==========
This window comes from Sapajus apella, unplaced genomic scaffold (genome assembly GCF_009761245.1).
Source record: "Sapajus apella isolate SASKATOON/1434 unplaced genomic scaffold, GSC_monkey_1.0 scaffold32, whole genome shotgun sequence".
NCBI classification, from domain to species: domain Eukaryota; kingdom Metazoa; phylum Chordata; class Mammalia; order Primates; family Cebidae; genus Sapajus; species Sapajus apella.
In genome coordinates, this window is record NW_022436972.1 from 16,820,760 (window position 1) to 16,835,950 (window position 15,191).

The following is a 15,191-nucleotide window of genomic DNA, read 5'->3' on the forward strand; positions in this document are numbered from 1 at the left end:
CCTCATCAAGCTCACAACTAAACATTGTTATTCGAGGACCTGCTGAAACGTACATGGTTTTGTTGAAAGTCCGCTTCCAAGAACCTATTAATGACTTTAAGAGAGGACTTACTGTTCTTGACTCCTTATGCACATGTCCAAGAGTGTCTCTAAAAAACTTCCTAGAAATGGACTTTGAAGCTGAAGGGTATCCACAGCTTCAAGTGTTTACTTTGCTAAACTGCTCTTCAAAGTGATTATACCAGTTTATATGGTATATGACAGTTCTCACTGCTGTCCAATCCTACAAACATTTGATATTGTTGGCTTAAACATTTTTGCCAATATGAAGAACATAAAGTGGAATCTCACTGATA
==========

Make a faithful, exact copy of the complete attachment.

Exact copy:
This window comes from Sapajus apella, unplaced genomic scaffold (genome assembly GCF_009761245.1).
Source record: "Sapajus apella isolate SASKATOON/1434 unplaced genomic scaffold, GSC_monkey_1.0 scaffold32, whole genome shotgun sequence".
NCBI classification, from domain to species: domain Eukaryota; kingdom Metazoa; phylum Chordata; class Mammalia; order Primates; family Cebidae; genus Sapajus; species Sapajus apella.
In genome coordinates, this window is record NW_022436972.1 from 16,820,760 (window position 1) to 16,835,950 (window position 15,191).

The following is a 15,191-nucleotide window of genomic DNA, read 5'->3' on the forward strand; positions in this document are numbered from 1 at the left end:
CCTCATCAAGCTCACAACTAAACATTGTTATTCGAGGACCTGCTGAAACGTACATGGTTTTGTTGAAAGTCCGCTTCCAAGAACCTATTAATGACTTTAAGAGAGGACTTACTGTTCTTGACTCCTTATGCACATGTCCAAGAGTGTCTCTAAAAAACTTCCTAGAAATGGACTTTGAAGCTGAAGGGTATCCACAGCTTCAAGTGTTTACTTTGCTAAACTGCTCTTCAAAGTGATTATACCAGTTTATATGGTATATGACAGTTCTCACTGCTGTCCAATCCTACAAACATTTGATATTGTTGGCTTAAACATTTTTGCCAATATGAAGAACATAAAGTGGAATCTCACTGATA